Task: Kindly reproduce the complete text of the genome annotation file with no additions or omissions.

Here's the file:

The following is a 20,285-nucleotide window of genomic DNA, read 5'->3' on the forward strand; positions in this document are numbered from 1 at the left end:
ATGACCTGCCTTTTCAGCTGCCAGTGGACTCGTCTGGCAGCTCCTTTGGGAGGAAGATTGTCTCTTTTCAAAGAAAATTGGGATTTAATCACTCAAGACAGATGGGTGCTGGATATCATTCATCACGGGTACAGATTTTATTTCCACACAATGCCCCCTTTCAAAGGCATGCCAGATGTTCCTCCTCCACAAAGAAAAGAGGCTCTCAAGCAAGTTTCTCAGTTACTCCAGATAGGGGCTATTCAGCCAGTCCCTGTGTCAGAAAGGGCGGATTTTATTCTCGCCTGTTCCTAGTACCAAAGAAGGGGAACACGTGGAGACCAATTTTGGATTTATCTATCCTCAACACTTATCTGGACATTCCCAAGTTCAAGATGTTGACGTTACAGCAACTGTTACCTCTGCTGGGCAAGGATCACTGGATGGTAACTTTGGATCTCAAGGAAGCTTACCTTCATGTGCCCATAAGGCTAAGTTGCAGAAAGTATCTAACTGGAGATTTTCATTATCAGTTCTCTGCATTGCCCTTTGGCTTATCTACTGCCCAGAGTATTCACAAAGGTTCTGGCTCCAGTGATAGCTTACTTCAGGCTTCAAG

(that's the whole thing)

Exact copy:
The following is a 20,285-nucleotide window of genomic DNA, read 5'->3' on the forward strand; positions in this document are numbered from 1 at the left end:
ATGACCTGCCTTTTCAGCTGCCAGTGGACTCGTCTGGCAGCTCCTTTGGGAGGAAGATTGTCTCTTTTCAAAGAAAATTGGGATTTAATCACTCAAGACAGATGGGTGCTGGATATCATTCATCACGGGTACAGATTTTATTTCCACACAATGCCCCCTTTCAAAGGCATGCCAGATGTTCCTCCTCCACAAAGAAAAGAGGCTCTCAAGCAAGTTTCTCAGTTACTCCAGATAGGGGCTATTCAGCCAGTCCCTGTGTCAGAAAGGGCGGATTTTATTCTCGCCTGTTCCTAGTACCAAAGAAGGGGAACACGTGGAGACCAATTTTGGATTTATCTATCCTCAACACTTATCTGGACATTCCCAAGTTCAAGATGTTGACGTTACAGCAACTGTTACCTCTGCTGGGCAAGGATCACTGGATGGTAACTTTGGATCTCAAGGAAGCTTACCTTCATGTGCCCATAAGGCTAAGTTGCAGAAAGTATCTAACTGGAGATTTTCATTATCAGTTCTCTGCATTGCCCTTTGGCTTATCTACTGCCCAGAGTATTCACAAAGGTTCTGGCTCCAGTGATAGCTTACTTCAGGCTTCAAG